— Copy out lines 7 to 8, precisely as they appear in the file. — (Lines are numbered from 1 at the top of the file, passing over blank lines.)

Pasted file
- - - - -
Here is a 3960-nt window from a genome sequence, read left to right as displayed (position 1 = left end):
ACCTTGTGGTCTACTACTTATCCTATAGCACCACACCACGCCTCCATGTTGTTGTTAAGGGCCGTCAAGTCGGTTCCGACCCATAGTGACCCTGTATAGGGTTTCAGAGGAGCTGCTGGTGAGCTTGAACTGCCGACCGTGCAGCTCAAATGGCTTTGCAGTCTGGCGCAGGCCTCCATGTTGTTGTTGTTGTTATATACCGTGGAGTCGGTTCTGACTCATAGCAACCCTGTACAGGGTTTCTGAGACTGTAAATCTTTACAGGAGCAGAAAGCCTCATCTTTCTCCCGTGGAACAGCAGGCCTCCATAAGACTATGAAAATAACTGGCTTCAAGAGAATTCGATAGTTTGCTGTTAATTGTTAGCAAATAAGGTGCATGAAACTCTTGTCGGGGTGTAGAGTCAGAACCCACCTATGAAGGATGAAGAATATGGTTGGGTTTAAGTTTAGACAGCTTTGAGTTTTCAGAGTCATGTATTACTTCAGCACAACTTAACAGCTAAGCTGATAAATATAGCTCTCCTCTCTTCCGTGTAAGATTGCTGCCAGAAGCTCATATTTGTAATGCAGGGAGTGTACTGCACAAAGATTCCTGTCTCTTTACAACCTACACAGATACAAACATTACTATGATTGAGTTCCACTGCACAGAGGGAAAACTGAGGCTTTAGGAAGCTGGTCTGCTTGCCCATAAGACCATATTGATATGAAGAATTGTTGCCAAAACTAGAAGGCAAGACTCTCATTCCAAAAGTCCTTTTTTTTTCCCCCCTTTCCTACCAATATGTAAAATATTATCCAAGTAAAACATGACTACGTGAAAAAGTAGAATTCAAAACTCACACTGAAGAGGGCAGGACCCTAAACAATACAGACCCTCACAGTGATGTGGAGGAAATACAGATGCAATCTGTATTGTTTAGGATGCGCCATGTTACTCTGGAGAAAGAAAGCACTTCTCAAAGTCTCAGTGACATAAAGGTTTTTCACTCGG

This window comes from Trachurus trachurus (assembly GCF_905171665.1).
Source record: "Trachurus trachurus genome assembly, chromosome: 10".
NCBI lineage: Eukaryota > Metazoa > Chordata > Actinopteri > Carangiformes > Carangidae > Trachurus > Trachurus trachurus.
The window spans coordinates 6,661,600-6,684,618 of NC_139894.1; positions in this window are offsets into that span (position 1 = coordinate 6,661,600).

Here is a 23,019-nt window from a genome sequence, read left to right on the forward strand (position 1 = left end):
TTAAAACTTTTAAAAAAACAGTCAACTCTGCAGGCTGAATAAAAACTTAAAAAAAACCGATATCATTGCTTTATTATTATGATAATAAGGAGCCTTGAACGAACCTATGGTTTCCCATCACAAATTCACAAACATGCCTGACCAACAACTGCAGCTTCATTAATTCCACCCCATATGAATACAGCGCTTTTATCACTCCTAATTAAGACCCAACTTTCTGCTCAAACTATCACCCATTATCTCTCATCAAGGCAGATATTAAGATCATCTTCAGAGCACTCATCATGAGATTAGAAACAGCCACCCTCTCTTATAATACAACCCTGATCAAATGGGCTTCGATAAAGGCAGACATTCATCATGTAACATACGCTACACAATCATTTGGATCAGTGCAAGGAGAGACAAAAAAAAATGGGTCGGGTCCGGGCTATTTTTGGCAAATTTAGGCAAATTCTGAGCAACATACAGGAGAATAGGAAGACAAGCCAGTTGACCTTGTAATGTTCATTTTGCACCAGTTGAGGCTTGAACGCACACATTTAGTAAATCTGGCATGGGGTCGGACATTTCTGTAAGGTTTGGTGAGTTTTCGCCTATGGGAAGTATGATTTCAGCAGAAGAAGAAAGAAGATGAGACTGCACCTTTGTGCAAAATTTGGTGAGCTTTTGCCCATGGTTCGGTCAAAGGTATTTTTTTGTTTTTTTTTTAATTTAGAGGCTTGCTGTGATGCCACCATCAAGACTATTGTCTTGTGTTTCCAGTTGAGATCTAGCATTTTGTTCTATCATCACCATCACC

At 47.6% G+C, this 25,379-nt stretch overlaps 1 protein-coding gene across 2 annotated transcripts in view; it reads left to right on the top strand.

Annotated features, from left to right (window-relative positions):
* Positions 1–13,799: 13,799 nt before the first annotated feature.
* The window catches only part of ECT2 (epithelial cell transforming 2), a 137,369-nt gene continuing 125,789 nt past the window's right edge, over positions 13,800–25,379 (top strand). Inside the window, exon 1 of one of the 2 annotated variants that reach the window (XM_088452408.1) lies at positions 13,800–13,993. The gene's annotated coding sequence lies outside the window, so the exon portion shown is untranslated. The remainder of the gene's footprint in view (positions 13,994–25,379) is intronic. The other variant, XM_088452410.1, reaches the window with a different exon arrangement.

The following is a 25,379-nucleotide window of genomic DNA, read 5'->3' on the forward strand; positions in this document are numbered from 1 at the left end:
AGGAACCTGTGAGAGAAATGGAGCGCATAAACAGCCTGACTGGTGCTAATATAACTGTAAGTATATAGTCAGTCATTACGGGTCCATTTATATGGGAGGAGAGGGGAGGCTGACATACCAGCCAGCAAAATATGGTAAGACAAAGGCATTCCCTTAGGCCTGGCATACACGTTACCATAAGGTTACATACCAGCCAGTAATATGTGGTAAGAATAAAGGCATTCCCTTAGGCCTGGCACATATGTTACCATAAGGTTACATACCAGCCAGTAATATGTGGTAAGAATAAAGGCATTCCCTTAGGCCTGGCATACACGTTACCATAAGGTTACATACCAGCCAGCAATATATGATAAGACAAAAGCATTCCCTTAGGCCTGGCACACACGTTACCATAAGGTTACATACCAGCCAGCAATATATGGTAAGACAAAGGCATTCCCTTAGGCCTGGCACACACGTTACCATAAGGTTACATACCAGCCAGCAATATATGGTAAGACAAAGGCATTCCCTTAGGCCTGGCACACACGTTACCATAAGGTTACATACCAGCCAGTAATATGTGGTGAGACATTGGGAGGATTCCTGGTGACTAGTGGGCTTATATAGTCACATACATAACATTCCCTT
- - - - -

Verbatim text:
Here is a 23,019-nt window from a genome sequence, read left to right on the forward strand (position 1 = left end):
TTAAAACTTTTAAAAAAACAGTCAACTCTGCAGGCTGAATAAAAACTTAAAAAAAACCGATATCATTGCTTTATTATTATGATAATAAGGAGCCTTGAACGAACCTATGGTTTCCCATCACAAATTCACAAACATGCCTGACCAACAACTGCAGCTTCATTAATTCCACCCCATATGAATACAGCGCTTTTATCACTCCTAATTAAGACCCAACTTTCTGCTCAAACTATCACCCATTATCTCTCATCAAGGCAGATATTAAGATCATCTTCAGAGCACTCATCATGAGATTAGAAACAGCCACCCTCTCTTATAATACAACCCTGATCAAATGGGCTTCGATAAAGGCAGACATTCATCATGTAACATACGCTACACAATCATTTGGATCAGTGCAAGGAGAGACAAAAAAAAATGGGTCGGGTCCGGGCTATTTTTGGCAAATTTAGGCAAATTCTGAGCAACATACAGGAGAATAGGAAGACAAGCCAGTTGACCTTGTAATGTTCATTTTGCACCAGTTGAGGCTTGAACGCACACATTTAGTAAATCTGGCATGGGGTCGGACATTTCTGTAAGGTTTGGTGAGTTTTCGCCTATGGGAAGTATGATTTCAGCAGAAGAAGAAAGAAGATGAGACTGCACCTTTGTGCAAAATTTGGTGAGCTTTTGCCCATGGTTCGGTCAAAGGTATTTTTTTGTTTTTTTTTTAATTTAGAGGCTTGCTGTGATGCCACCATCAAGACTATTGTCTTGTGTTTCCAGTTGAGATCTAGCATTTTGTTCTATCATCACCATCACC